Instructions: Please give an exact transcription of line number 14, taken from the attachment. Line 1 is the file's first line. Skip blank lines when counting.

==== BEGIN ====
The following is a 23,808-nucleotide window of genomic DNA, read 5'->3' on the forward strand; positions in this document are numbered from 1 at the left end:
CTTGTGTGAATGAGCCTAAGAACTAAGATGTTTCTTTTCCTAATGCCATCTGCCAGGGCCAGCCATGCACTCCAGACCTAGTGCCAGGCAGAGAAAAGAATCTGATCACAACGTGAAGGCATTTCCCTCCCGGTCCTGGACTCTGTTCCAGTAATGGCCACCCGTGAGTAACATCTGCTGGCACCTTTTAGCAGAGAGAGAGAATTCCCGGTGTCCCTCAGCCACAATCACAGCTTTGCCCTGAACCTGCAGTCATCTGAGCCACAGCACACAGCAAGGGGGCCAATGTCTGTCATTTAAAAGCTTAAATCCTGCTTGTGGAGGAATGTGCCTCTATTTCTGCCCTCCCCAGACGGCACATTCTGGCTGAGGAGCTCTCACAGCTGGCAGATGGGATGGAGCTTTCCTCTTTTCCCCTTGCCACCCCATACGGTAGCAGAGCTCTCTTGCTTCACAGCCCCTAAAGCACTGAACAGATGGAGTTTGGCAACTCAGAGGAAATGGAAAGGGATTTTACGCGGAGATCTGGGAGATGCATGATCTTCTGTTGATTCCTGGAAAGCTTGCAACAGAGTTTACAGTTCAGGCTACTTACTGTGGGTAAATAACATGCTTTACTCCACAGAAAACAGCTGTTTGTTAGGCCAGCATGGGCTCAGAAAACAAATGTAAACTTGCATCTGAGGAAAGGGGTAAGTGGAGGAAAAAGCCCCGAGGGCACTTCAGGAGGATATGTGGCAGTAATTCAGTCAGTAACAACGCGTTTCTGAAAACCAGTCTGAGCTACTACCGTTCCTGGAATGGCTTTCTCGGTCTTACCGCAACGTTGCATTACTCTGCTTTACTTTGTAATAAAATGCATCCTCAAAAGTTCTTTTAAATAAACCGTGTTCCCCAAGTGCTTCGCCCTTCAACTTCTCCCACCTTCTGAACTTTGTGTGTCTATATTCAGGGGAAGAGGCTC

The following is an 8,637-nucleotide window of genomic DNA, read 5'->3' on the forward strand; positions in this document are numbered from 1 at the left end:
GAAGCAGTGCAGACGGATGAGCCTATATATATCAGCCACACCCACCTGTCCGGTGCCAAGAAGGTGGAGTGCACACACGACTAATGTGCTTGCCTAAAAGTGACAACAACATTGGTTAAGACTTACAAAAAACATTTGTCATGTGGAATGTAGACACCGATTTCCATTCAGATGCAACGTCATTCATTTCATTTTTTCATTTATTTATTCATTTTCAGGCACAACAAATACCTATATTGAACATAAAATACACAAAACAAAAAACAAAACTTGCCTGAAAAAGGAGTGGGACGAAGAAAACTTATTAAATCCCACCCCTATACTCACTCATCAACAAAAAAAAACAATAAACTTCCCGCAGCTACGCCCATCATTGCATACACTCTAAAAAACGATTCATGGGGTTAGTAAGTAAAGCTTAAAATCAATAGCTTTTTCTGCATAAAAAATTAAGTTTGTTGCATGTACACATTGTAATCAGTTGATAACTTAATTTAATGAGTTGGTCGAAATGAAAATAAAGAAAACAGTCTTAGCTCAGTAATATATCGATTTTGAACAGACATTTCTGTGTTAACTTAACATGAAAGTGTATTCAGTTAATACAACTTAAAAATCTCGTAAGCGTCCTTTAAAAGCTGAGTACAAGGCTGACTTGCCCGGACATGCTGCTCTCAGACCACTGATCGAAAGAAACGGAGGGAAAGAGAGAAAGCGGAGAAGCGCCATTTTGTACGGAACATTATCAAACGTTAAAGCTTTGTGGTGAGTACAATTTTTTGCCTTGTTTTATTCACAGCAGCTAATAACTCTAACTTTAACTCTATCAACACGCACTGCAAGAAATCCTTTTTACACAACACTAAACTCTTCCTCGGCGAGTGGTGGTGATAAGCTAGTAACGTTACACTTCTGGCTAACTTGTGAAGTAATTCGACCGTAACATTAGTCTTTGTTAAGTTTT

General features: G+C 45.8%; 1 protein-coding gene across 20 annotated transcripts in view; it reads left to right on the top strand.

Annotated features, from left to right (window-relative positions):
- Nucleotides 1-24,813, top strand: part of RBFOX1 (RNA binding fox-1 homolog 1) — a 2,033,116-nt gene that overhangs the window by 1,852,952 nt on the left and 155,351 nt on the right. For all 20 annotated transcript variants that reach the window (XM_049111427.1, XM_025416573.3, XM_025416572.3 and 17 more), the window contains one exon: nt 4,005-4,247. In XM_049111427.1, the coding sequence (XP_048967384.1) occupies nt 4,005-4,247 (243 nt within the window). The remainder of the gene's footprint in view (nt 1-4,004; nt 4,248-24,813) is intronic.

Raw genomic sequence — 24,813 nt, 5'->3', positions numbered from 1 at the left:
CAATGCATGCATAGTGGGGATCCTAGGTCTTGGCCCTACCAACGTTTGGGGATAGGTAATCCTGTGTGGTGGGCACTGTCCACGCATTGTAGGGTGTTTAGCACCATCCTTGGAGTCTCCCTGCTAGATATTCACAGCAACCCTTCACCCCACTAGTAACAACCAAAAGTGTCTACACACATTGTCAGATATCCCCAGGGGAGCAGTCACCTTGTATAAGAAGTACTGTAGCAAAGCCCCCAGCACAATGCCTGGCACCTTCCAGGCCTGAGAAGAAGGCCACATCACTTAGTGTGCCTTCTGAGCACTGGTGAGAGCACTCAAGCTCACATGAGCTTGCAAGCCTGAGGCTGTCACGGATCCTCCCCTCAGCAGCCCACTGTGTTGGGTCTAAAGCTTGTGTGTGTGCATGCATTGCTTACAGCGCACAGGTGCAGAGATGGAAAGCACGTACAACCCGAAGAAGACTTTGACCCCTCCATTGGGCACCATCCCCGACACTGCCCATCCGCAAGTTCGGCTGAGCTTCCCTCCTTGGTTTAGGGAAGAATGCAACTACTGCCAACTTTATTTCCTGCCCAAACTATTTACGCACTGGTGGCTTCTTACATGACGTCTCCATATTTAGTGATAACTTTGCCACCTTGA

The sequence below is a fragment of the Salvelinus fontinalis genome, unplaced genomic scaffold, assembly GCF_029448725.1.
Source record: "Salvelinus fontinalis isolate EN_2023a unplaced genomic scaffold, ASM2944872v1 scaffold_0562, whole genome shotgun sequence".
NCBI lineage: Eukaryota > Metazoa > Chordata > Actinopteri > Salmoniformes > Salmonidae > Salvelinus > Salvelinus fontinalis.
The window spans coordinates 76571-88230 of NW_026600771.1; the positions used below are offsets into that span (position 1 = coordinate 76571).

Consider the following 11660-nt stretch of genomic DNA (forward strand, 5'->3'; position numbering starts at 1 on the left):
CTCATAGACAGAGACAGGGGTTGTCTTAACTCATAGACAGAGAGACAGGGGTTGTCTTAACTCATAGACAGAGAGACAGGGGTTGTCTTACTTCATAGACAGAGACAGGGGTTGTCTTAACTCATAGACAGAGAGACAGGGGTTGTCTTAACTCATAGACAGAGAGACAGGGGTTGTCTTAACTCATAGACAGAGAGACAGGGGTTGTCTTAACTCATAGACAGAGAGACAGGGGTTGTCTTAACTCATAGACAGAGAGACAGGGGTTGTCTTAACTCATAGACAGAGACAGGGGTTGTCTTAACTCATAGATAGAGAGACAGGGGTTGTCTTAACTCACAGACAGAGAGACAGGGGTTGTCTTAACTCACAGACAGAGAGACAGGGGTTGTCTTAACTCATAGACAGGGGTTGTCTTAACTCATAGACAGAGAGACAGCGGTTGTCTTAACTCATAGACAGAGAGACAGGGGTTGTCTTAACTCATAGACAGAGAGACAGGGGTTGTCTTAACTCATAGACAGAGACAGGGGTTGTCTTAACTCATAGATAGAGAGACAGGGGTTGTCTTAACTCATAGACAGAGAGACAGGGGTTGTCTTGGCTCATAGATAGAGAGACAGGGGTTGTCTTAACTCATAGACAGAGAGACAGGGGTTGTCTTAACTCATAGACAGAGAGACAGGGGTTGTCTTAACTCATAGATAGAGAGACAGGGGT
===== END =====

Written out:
Consider the following 11660-nt stretch of genomic DNA (forward strand, 5'->3'; position numbering starts at 1 on the left):